Not only do American chefs throw their own twists into recipes from other countries, some like an even bigger challenge, searching for flavors in a completely different world - the ocean. To add to our list of foods and flavors originated in the US, lets look at seafood. Regional cuisines pertain to recipes and ingredients used in certain areas that range from New England, Manhattan, and Rhode Island clam chowder are prime examples. Notice that all of these recipes are located on the east coast, known as a place with exceptional seafood. Originally (around the mid-18th century), clam chowder consisted of just clams, broth and cream; each of the three previously mentioned chowders add different ingredients to make it their own. These ingredients include onions and bacon for the New England version. Tomato based is known as the Manhattan and Rhode Island chowders, the idea is thought to have come from Portuguese immigrants. A restaurant that really harnesses these different ideas and is known for its delectable and fresh seafood flavors is Oceanaire.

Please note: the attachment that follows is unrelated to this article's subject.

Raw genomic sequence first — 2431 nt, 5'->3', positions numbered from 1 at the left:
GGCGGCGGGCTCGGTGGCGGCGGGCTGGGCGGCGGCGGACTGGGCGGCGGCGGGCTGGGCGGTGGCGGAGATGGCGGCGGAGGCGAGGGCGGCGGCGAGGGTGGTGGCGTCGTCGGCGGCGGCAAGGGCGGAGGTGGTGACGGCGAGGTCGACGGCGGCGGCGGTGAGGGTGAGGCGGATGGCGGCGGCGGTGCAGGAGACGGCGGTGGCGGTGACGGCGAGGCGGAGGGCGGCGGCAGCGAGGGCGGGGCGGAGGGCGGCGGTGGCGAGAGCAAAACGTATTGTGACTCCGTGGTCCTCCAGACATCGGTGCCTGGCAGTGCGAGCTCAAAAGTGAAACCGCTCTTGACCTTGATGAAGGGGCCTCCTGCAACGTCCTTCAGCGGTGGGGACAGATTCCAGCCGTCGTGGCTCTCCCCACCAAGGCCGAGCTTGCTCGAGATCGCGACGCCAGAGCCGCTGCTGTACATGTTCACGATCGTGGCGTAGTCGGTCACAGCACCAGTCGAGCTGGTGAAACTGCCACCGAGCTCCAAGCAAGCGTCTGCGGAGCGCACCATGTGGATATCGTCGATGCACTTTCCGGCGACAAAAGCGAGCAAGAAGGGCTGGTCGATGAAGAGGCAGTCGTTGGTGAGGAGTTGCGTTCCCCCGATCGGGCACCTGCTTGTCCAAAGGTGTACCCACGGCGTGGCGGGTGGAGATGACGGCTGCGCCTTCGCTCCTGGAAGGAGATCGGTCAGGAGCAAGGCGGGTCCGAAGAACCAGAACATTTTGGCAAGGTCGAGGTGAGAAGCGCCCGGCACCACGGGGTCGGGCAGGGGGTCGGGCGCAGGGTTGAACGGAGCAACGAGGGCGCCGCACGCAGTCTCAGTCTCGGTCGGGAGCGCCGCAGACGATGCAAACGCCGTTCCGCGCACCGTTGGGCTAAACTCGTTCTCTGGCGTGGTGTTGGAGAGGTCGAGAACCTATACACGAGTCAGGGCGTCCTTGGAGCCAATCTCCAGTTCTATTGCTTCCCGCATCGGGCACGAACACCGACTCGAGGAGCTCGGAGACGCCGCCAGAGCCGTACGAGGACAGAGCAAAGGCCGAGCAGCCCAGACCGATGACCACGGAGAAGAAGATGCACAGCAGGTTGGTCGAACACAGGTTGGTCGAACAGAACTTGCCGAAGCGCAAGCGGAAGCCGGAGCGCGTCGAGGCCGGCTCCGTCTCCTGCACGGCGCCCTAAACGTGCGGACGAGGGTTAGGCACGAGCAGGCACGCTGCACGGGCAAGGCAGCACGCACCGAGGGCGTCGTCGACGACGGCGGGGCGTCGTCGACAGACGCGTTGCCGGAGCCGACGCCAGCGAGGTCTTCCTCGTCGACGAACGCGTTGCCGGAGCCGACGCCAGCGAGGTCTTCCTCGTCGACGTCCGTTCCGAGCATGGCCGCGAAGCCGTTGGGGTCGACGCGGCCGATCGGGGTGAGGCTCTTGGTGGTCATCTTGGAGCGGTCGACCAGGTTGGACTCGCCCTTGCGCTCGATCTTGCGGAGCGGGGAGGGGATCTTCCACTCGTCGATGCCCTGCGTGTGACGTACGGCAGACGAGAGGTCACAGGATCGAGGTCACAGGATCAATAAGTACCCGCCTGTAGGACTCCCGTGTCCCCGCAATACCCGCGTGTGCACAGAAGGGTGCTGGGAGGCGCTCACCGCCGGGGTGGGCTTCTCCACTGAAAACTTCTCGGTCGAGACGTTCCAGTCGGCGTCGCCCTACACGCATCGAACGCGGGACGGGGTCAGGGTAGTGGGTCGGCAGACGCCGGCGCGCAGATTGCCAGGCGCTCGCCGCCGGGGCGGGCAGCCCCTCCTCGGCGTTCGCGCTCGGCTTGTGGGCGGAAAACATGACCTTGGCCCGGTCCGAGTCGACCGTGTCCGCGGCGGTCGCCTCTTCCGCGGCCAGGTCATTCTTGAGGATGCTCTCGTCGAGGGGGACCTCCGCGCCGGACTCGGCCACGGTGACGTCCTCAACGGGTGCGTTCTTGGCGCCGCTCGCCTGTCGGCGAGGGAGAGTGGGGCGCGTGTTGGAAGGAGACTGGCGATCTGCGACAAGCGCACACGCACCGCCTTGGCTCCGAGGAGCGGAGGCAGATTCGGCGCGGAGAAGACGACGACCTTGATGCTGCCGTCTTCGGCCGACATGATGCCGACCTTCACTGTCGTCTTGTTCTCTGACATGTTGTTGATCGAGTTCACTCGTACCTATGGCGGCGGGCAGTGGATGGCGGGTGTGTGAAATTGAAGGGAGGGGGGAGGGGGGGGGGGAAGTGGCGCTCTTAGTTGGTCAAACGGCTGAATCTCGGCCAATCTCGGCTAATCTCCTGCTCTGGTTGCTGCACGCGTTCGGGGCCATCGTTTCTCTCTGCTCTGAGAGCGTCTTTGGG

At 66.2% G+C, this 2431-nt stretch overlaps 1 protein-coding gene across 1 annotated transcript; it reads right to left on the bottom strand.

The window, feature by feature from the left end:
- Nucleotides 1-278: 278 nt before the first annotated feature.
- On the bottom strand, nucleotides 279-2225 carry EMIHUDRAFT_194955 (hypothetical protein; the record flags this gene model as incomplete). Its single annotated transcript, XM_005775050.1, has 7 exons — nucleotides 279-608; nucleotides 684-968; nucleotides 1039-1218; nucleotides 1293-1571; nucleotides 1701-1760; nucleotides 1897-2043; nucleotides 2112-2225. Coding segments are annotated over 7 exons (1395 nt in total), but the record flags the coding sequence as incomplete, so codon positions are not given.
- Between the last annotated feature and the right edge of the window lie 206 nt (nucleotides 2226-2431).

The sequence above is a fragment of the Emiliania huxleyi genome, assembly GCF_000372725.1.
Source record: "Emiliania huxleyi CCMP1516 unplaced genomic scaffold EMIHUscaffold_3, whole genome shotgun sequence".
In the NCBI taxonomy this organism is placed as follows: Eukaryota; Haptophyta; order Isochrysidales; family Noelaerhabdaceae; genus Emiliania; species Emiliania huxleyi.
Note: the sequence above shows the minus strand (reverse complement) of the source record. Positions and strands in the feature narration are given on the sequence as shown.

The Oceanaire Seafood Room
Located in multiple states around the country.
The idea the founders of Oceanaire wanted to display in their restaurant was a 1930's ocean liner. This idea really ingrains the word 'freshness' into the diners. If you think you are on the boat, you have to be eating the fish in the water surrounding you. Talk about a staff that knows their seafood too! They can tell you where each fish is found, its flavors and texture. They mark the menu each night for the fish they have to serve, only because the fish were caught so recently they do not know what they will have on stock until go-time. Although a little more pricey side, the amount of food, flavors and dining experience is worth it.

February 15, 2009


To the man who said the U.S. has no food origins, I say, look a little deeper. Down in the big state of Texas, about 133 years ago, there was a railroad track called the TEX.MEX. track. About 45 years later this track name transferred over to the nicknames of the people born in Texas coming from Mexican descent. The food originated from these descendants as a mix between authentic Mexican and Spanish foods. Although Texas became a part of New Spain and later Mexico, in the 20th century many American touches were apart of the food to make it cheap and available. One of the local restaurants that really describes these roots is the topic for todays blog!